After his freshman year in college, a former math student paid me a visit. Aaron (not his real name) indicated that his first year of college was a great experience. This was no surprise to me. I found Aaron to be a fairly perceptive individual who got along well with his high school classmates. Then Aaron said to me, “You know Mr. Johnson, after a year of college chemistry, I finally understand division.” He went on to explain how the concepts of division, fractions, decimals, ratios, rates, proportions and percent all fit together for him. In order to solve chemistry problems, Aaron was naturally motivated to learn and understand division and related concepts. Of course, I was surprised to hear Aaron make such a statement. He was an above average student who had attended a highly regarded local private school through junior high school. I then realized that if high school students like Aaron don’t really understand division, many of my students probably don’t really understand division either.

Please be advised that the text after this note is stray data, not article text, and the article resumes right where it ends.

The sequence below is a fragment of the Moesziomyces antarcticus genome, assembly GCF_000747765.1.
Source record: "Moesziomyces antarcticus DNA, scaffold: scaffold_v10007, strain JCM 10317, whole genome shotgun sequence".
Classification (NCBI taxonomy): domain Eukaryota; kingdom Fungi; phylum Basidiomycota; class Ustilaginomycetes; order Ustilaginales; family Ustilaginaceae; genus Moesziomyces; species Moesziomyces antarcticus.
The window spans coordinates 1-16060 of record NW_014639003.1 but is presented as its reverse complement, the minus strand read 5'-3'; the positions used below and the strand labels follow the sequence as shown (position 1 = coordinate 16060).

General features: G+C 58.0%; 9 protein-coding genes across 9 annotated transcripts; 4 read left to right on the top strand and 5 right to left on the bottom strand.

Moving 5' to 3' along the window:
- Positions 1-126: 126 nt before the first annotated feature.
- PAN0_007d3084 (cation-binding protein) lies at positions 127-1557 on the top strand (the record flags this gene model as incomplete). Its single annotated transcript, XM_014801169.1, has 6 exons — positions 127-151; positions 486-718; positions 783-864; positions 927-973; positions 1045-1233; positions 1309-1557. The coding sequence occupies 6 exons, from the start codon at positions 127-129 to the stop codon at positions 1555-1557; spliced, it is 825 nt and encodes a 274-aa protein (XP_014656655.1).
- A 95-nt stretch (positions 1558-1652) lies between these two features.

Based on numerous conversations with high school math teachers, in both public and private high schools, I have come to the conclusion that many high school students don’t really understand division and related concepts. It’s almost like a dirty little secret that high school math teachers don’t like to talk about in public. Many students have learned how to apply a set of rules to get the right answer, but they don’t really understand why a rule works or what the answer means. I see this all the time when I tutor developmental math students and above who are graduates of local area high schools.

Elementary, middle school, and high school teachers should NOT in any why interpret the above remarks to mean that they are not doing their job. In my view, teaching elementary and middle school students is far more difficult than teaching high school students. Of course, teaching high school math is not so easy either. If anyone thinks that they have a bullet proof method of teaching division and related concepts to a class of 30 typical middle school students, they should tell middle school teachers how to do it. I’m sure that middle school teachers would be ever grateful.